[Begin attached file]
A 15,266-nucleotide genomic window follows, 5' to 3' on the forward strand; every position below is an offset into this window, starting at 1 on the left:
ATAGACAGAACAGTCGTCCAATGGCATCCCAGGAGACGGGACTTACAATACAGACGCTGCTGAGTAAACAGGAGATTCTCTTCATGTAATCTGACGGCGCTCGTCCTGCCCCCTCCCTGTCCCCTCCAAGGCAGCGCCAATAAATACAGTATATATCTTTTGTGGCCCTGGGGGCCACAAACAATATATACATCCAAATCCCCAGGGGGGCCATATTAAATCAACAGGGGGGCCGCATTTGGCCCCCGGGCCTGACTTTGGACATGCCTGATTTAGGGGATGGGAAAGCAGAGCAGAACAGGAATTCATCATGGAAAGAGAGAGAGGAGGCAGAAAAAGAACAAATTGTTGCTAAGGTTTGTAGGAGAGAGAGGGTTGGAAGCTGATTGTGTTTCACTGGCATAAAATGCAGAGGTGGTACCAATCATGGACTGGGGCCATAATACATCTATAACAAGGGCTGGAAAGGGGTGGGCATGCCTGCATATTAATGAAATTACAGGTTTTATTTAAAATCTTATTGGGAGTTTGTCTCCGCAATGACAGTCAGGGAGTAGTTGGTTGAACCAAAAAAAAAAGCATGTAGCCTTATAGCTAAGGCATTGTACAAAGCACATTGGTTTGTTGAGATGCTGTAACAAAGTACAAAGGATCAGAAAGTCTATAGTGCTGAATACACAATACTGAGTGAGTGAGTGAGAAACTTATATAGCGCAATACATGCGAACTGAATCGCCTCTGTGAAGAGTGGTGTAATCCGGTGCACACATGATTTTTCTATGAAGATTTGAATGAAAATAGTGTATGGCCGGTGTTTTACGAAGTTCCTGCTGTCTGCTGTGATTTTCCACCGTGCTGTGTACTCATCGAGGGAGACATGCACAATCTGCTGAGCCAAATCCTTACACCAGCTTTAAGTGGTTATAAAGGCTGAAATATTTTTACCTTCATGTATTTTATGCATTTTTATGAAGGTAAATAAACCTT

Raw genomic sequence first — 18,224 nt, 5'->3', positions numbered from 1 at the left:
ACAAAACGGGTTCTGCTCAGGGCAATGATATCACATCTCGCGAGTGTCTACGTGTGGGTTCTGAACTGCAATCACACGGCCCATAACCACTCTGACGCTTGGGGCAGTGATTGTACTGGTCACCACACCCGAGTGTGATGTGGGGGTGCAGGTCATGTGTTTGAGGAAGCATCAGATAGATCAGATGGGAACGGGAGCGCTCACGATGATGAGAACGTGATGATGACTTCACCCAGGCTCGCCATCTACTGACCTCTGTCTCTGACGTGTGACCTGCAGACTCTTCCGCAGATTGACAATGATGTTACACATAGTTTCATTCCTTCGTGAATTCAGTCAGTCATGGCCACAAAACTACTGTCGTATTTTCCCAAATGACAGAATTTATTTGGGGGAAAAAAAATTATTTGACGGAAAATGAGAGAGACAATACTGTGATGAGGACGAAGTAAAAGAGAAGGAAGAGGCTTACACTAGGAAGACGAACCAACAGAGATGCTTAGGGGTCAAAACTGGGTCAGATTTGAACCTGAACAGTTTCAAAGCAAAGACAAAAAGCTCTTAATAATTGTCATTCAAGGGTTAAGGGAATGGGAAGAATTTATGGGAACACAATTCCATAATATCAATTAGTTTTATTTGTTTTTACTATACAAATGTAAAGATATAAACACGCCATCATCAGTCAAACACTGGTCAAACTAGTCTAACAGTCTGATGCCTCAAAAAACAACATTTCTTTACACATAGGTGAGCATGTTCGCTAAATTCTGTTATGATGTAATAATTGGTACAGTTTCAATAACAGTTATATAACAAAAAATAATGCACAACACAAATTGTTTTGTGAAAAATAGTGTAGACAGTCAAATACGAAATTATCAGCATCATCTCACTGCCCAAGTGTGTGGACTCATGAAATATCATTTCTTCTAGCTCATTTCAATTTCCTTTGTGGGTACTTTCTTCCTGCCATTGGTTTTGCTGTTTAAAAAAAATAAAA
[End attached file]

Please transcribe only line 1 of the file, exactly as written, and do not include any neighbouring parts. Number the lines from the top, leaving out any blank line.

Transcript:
A 15,266-nucleotide genomic window follows, 5' to 3' on the forward strand; every position below is an offset into this window, starting at 1 on the left: